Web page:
LSS: Untangling knots

She reached into her jewelry box and pulled out a tangle of necklaces.

“What am I going to do with this?” my friend asked with a sense of gloom.

I tried to conceal my glee.

As strange as this may seem, untangling a nest of jewelry knots is one of my favorite things to do. Knots are my cup of tea and have been since I was a kid. Way back then, I figured out the same method I use today.

My knot untangling technique:

Whether it’s a mass of knots or a single snarled strand, I place the necklaces on a flat surface that won’t scratch, making sure I’m in good light. Then, like a surgeon, I assemble my tools — which amount to two straight pins or toothpicks, or one of each. Then I start poking and prodding and gently pulling. Using minimum preparation and that method, getting the knots out is ridiculously easy — and very satisfying.

The most important part really has very little to do with skill. The most important part is to place the necklaces on a flat surface, rather than holding the clump or letting the chains hang. The flat surface takes away the gravity factor of the knotty problem and relieves the pressure that keeps the knots intertwined.

Taking the pressure away from different ends of the predicament is the most important part of getting the knot undone. Once I have the chains flat and spread out, I simply poke around the entanglement with the straight pins and separate the crossed wires, and in a few minutes, the lumps and clumps of chain begin to disappear.

As I worked on my friend’s thicket of gold and silver, I thought about how aspects of untangling knots of cast-aside jewelry have a lot in common with untangling the knots we come across more often.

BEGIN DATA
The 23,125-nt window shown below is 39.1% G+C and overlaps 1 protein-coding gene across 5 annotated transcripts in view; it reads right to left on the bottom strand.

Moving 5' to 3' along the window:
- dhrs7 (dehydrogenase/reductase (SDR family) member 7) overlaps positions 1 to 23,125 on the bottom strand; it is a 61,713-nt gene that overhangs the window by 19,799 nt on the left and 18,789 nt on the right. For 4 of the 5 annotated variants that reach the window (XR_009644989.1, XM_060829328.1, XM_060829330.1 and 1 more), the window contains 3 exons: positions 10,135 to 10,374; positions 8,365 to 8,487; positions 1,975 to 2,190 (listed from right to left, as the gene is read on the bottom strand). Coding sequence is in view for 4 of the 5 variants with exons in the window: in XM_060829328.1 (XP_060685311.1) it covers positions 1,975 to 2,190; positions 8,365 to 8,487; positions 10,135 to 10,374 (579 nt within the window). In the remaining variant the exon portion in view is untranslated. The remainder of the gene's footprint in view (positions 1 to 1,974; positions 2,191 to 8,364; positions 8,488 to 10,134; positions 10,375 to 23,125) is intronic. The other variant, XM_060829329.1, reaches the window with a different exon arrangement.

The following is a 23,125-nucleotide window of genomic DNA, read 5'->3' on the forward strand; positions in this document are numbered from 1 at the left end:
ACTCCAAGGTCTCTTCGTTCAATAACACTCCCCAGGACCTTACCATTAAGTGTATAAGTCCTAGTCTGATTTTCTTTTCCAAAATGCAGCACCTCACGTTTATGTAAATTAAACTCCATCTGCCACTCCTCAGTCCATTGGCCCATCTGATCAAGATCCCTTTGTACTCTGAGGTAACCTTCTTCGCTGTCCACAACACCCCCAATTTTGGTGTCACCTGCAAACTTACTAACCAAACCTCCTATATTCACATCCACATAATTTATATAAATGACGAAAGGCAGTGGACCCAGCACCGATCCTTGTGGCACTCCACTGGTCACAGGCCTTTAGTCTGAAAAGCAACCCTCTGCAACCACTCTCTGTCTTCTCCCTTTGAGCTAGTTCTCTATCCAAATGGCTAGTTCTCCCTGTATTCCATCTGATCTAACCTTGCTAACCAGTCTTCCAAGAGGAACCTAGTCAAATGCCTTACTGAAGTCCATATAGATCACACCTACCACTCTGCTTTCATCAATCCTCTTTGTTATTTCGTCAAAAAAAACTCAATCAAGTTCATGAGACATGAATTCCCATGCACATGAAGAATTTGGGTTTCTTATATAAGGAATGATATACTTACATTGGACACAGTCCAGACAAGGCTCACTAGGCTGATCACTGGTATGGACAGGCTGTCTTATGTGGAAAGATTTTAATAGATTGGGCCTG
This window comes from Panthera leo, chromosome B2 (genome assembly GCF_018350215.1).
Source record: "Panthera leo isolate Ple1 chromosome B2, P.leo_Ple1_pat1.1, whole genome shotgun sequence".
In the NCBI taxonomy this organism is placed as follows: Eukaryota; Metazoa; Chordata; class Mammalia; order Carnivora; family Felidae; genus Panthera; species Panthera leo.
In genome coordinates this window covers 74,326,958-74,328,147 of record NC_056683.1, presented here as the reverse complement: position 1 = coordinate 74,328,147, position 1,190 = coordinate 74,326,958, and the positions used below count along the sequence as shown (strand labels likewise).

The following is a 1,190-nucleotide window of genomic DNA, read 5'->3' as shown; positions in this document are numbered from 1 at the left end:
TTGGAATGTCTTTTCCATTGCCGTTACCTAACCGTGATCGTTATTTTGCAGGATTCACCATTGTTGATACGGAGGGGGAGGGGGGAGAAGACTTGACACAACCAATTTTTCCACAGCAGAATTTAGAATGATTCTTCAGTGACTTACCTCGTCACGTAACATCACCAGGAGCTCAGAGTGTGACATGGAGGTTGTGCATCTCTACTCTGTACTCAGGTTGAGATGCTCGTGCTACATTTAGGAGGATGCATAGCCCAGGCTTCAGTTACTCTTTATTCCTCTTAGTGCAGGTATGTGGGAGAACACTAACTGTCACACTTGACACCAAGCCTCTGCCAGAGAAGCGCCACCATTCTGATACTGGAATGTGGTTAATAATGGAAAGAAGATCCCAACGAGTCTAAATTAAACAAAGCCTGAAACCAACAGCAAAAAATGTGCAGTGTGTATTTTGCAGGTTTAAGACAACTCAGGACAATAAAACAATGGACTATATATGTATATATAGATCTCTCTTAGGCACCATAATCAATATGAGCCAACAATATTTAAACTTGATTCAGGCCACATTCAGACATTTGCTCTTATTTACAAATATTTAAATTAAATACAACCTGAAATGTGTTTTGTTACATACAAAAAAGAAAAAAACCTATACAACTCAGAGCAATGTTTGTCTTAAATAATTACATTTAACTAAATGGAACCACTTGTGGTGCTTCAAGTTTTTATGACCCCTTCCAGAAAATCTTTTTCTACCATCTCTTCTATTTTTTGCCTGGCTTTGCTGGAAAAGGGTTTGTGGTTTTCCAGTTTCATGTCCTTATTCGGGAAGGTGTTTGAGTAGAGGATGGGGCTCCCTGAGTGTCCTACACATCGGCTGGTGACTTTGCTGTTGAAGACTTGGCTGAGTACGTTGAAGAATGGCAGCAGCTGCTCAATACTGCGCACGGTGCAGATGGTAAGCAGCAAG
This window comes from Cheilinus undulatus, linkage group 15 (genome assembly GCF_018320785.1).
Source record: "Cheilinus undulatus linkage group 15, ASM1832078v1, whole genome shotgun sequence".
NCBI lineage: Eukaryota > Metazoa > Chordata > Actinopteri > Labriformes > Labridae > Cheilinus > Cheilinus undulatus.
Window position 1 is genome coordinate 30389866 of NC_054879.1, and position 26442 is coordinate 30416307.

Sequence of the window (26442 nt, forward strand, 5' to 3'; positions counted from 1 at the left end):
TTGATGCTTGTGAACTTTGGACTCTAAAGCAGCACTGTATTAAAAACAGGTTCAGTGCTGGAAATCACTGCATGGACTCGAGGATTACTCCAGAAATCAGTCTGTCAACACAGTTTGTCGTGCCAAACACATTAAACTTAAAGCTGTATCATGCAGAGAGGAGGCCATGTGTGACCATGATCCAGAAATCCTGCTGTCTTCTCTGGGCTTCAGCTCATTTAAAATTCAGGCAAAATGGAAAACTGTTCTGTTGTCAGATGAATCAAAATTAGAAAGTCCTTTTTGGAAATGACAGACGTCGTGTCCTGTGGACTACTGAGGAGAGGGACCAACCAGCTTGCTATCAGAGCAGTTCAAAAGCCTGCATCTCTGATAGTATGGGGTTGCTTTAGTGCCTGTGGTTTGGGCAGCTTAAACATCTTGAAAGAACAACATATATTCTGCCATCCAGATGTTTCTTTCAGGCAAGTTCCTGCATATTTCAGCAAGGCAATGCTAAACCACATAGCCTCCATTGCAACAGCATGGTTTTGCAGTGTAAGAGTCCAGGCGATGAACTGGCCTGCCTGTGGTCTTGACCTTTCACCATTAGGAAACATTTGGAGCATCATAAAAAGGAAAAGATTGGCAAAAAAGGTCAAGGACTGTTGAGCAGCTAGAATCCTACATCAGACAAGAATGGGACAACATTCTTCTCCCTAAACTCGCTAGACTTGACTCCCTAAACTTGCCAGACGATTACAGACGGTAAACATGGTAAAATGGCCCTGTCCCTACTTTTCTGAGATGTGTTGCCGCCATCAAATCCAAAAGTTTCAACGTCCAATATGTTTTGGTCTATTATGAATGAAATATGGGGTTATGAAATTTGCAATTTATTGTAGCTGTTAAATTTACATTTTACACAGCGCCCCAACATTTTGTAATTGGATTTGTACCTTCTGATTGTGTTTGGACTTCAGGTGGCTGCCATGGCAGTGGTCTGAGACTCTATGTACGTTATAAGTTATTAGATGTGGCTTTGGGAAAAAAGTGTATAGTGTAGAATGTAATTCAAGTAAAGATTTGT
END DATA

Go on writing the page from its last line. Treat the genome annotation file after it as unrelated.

When pressure is pulling both sides in opposite directions, untangling the predicament is nearly impossible — regardless of the skill or passion to repair the situation. Even if the pressure is relieved from one end, but not the other, the knot just gets tighter and tighter as one end gives and the other end takes in the extra length. The trick lies is figuring out and providing what both ends need to relieve the pressure.

As I worked to untangle the knots in my friend’s necklaces, my thinking went from considering both sides of political arguments and what it would take to relieve the pressures of those disputes to closer to home and the knots my daughters get into with each other.

I wonder if those kinds of knots need simply to have the pressure relieved on both ends. While I know sibling squabbling is, for the most part, just a way of life, I wonder what I can do improve my children’s relationship. Would relieving pressure from each of them help to untangle the knots between them? What is it that they need? Is it something I can provide? Or do I need to do something more for my daughters to realize and find whatever it is they need for themselves, so they can relieve their own pressures?

Sometimes parenting has me in my own personal knots. I vacillate from over-thinking it and trying to orchestrate too much to a laissez faire approach, on the opposite end of the spectrum. Figuring out the amount of pressure to place on kids is the most difficult part of parenting for me. I want my daughters to be self-starters, conscientious and productive. Yet, I also want them to appreciate the value of taking time, on occasion, to do very little and not be in go-mode.

Sadly, untangling the knots between siblings cannot be solved with a level surface and a couple of toothpicks, but I do recognize my responsibility as a knot-surgeon to alleviate the pressure and give them the best space to untangle themselves.

Providing a level playing field or a safe breathing space is really the extent of helping others solve their messes. For any real truce to last, I can’t do it for them. They have to do it for themselves.

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